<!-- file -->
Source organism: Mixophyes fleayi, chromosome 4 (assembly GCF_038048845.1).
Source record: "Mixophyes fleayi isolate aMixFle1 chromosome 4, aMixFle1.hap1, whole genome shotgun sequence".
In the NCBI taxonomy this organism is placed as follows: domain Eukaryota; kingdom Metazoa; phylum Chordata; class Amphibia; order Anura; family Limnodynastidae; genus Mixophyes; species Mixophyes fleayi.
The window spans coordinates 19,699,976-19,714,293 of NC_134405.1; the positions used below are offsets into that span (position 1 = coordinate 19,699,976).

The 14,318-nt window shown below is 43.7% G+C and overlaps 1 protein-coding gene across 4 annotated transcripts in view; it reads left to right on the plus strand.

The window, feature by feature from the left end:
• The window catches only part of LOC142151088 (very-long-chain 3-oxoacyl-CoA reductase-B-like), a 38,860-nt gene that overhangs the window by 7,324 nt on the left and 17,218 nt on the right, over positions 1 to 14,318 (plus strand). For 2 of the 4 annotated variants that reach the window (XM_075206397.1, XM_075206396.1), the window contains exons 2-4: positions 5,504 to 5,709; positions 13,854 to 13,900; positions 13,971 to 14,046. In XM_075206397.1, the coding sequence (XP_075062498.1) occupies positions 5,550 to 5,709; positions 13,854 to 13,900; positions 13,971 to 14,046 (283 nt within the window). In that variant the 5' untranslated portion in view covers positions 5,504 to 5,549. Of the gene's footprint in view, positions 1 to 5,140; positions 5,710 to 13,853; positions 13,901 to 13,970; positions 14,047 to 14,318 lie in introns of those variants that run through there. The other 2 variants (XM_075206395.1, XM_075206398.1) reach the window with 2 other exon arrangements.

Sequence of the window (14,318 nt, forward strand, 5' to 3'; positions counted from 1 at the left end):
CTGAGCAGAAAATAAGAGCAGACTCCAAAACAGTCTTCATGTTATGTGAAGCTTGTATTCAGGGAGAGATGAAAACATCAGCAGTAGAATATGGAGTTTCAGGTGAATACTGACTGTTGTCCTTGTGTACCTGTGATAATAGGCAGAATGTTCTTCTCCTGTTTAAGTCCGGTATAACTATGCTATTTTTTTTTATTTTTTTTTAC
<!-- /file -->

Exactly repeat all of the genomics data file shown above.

Source organism: Mixophyes fleayi, chromosome 4 (assembly GCF_038048845.1).
Source record: "Mixophyes fleayi isolate aMixFle1 chromosome 4, aMixFle1.hap1, whole genome shotgun sequence".
In the NCBI taxonomy this organism is placed as follows: domain Eukaryota; kingdom Metazoa; phylum Chordata; class Amphibia; order Anura; family Limnodynastidae; genus Mixophyes; species Mixophyes fleayi.
The window spans coordinates 19,699,976-19,714,293 of NC_134405.1; the positions used below are offsets into that span (position 1 = coordinate 19,699,976).

The 14,318-nt window shown below is 43.7% G+C and overlaps 1 protein-coding gene across 4 annotated transcripts in view; it reads left to right on the plus strand.

The window, feature by feature from the left end:
• The window catches only part of LOC142151088 (very-long-chain 3-oxoacyl-CoA reductase-B-like), a 38,860-nt gene that overhangs the window by 7,324 nt on the left and 17,218 nt on the right, over positions 1 to 14,318 (plus strand). For 2 of the 4 annotated variants that reach the window (XM_075206397.1, XM_075206396.1), the window contains exons 2-4: positions 5,504 to 5,709; positions 13,854 to 13,900; positions 13,971 to 14,046. In XM_075206397.1, the coding sequence (XP_075062498.1) occupies positions 5,550 to 5,709; positions 13,854 to 13,900; positions 13,971 to 14,046 (283 nt within the window). In that variant the 5' untranslated portion in view covers positions 5,504 to 5,549. Of the gene's footprint in view, positions 1 to 5,140; positions 5,710 to 13,853; positions 13,901 to 13,970; positions 14,047 to 14,318 lie in introns of those variants that run through there. The other 2 variants (XM_075206395.1, XM_075206398.1) reach the window with 2 other exon arrangements.

Sequence of the window (14,318 nt, forward strand, 5' to 3'; positions counted from 1 at the left end):
CTGAGCAGAAAATAAGAGCAGACTCCAAAACAGTCTTCATGTTATGTGAAGCTTGTATTCAGGGAGAGATGAAAACATCAGCAGTAGAATATGGAGTTTCAGGTGAATACTGACTGTTGTCCTTGTGTACCTGTGATAATAGGCAGAATGTTCTTCTCCTGTTTAAGTCCGGTATAACTATGCTATTTTTTTTTATTTTTTTTTAC